3. Cut holes for eyes, nose, and mouth and wrap these inside and out with masking tape as well.
  4. Then tear one-inch strips of newspaper for the paper mache process.
  5. The instructor will provide for you a flour paste to mache with. Dip the newspaper strips into the paste entirely and gently squeeze out the excess mixture into the bowl.
  6. Smooth the newsprint pieces out over your mask form alternating the directions in which you layer each strip of newspaper. Overlap the stripes and apply two or three layers on top of each other as you cover the mask completely from front to back.
  7. Place your finished wet mask on top of a sheet of wax paper on the drying table.
  8. When students return the next day, they will be cutting a selection of papers for the mosaic work that they will apply to their masks when these have thoroughly dried.
  9. On the third day the masks should be dry enough to work with. Students may then draw a pattern on top of the mask form with a number two pencil.
  10. Then students will apply with white glue one paper mosaic tile at a time to enhance their mosaic tile mask. This work should take approximately two, 55 minute class periods to complete.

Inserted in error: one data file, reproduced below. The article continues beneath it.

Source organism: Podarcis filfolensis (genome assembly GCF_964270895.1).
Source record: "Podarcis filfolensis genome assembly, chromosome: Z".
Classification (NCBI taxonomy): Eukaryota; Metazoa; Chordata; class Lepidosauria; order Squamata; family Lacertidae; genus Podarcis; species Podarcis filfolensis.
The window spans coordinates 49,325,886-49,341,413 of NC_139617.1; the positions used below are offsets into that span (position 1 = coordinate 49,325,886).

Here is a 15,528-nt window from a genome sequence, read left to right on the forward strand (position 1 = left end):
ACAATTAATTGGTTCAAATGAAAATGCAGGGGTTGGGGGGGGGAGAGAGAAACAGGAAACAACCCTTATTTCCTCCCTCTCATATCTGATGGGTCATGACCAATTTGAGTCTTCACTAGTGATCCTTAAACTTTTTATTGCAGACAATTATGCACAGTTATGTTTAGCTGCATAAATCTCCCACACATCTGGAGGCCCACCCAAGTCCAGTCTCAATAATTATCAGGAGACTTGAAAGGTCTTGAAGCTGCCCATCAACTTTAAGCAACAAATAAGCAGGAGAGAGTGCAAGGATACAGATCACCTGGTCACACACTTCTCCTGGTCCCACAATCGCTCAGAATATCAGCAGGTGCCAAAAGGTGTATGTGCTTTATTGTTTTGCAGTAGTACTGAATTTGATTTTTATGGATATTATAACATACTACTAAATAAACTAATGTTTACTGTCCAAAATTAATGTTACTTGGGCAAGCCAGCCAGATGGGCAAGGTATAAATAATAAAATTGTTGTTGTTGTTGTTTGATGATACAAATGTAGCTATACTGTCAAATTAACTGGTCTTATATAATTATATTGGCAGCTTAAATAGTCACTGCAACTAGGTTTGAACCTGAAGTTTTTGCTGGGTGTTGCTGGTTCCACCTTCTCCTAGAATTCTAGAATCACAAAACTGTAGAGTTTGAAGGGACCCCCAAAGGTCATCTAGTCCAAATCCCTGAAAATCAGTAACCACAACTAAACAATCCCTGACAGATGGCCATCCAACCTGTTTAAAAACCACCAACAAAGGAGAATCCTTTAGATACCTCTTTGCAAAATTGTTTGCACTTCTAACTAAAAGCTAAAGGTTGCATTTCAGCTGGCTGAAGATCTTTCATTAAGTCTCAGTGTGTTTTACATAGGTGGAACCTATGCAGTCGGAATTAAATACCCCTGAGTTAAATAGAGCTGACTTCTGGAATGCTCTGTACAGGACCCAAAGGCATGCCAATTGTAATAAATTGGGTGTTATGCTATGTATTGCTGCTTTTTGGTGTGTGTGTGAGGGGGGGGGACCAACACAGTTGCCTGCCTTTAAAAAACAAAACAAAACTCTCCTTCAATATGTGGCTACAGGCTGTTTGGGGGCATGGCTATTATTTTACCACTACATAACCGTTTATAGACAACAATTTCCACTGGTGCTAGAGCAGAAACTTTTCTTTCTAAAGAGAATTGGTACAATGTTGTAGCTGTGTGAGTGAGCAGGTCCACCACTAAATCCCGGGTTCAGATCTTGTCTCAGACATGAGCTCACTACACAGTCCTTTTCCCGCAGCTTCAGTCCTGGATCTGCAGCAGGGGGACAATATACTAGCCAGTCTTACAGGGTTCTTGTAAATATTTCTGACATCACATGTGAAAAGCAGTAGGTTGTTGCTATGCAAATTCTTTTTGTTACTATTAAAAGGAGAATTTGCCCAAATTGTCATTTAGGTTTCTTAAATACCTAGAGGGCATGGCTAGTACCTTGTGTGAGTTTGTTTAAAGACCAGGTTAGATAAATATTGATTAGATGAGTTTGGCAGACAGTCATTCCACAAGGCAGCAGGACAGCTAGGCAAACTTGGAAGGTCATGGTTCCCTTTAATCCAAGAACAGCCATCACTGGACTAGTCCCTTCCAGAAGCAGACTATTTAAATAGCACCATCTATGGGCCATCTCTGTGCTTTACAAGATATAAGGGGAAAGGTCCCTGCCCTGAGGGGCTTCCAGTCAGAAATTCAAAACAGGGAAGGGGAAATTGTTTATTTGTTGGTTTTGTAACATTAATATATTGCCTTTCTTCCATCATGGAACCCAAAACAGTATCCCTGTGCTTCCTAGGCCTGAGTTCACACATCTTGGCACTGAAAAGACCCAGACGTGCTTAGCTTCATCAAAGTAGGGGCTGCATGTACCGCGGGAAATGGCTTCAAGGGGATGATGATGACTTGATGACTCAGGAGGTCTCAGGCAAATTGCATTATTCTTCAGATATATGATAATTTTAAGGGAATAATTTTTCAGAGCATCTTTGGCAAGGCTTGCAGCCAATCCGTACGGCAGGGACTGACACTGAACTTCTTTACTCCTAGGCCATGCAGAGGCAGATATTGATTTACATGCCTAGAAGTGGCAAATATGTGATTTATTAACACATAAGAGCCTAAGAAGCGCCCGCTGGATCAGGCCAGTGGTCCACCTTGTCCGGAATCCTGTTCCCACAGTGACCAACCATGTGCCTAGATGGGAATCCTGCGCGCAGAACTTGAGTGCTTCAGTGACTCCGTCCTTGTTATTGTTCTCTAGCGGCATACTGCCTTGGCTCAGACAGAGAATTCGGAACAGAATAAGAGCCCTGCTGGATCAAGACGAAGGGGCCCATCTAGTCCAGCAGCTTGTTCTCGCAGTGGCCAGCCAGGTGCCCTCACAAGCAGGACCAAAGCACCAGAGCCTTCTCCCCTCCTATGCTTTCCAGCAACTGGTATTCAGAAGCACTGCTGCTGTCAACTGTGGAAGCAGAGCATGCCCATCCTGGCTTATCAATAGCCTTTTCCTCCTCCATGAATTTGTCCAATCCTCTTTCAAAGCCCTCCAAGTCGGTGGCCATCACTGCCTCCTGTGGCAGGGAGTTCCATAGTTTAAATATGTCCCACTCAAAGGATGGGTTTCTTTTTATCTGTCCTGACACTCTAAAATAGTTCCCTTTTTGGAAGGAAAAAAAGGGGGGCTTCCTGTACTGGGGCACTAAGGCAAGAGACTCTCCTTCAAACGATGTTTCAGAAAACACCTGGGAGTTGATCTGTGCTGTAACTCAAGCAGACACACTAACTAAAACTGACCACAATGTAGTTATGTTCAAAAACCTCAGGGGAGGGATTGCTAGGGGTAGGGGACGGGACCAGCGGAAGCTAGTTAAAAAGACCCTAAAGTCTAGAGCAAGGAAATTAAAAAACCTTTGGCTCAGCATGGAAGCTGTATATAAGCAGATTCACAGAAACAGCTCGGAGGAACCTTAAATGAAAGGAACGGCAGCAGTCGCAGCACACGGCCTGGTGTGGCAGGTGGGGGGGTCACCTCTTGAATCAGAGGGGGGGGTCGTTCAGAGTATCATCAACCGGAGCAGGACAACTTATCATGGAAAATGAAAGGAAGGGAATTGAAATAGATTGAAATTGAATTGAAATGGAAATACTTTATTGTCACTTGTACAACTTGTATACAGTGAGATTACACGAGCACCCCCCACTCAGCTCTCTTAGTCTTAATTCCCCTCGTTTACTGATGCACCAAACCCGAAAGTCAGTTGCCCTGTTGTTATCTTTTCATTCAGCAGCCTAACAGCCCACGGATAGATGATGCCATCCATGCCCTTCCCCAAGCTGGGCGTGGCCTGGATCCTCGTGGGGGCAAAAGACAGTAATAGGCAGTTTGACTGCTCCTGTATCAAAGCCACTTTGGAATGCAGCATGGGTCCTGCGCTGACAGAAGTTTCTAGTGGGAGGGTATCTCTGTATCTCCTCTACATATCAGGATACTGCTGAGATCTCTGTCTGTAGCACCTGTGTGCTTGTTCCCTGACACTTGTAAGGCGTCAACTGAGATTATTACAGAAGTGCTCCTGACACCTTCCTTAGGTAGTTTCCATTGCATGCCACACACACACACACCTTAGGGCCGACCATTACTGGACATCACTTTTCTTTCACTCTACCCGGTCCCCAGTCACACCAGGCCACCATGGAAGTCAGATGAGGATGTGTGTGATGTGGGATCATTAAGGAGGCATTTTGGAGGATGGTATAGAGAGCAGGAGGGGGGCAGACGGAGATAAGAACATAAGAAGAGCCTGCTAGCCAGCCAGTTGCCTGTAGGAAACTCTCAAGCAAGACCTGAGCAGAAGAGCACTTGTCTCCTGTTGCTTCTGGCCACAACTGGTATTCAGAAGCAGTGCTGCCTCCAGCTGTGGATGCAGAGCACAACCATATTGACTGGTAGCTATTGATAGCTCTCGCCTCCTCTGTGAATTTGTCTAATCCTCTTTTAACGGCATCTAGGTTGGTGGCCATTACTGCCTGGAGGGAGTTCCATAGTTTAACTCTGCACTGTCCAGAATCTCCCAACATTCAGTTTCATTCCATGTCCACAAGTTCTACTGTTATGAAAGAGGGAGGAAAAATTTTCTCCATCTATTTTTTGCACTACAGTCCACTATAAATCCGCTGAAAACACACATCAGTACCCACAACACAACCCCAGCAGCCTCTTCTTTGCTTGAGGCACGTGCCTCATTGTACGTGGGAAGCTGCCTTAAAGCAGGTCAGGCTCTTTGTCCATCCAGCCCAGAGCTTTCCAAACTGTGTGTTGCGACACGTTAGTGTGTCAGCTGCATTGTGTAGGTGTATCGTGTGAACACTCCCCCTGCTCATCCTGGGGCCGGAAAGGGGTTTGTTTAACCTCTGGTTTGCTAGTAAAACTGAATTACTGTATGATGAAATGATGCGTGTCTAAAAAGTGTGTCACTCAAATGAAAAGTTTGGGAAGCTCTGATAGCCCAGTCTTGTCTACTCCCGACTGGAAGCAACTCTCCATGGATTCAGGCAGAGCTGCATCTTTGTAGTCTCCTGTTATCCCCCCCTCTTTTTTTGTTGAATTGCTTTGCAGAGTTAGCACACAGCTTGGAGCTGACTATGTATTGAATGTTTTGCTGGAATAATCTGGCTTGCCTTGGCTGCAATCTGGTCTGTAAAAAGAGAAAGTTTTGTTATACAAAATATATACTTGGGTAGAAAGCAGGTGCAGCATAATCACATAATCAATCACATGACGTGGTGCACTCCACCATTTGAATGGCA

Cleanup Time & Strategy: Cleanup time allotted 5 minutes for everyday that a studio assignment is being worked upon in the classroom
Assessment: I will be using an informal assessment and will also take notes during the completion of the projects. The grades will be posted online for the students and their parents to view at a private rubrics site hosted by their school district. Below is a list of criteria that I will be looking for while assessing the student's grades on this particular project.
   * Selection of mosaic patterns and colors that enhance the features of the student's mask
   * Consistent cutting and pasting of paper mosaic tiles that prove care and design
   * Enthusiasm for the project
   * Participation in class discussions
Crush newspapers into a mask shape and
then cover this with masking tape.
Layer wheat paste and newspapers on
top of the mask to give it strength.
Draw your design with markers so that you
know where to glue your paper mosaic tiles.
Remember students are learning a mosaic technique;
do not insist that students necessarily copy
a Tialoc mask if they do not wish to.
Teaching culture does not mean that students
"copy culture." Teaching culture properly means
that students will learn to identify cultural ideas.
Glue down small clippings of "paper mosaic tiles"
with a white school glue. Finish the surface by
sealing it with Mod Podge!
More mask making art lessons:

All lessons copyrighted by Grimm, 2010
The above photograph is by the Saint Louis Art Museum, used by permission. 

"The Mysterious Maya" by George and Gene Stuart, 1977
Need articles for a literacy activity based upon the Mayan culture? I have a title in my own collection, "The Mysterious Maya" by National Geographic Society. These articles are written on an 8th grade reading level but are interesting enough for 7th - 12th graders.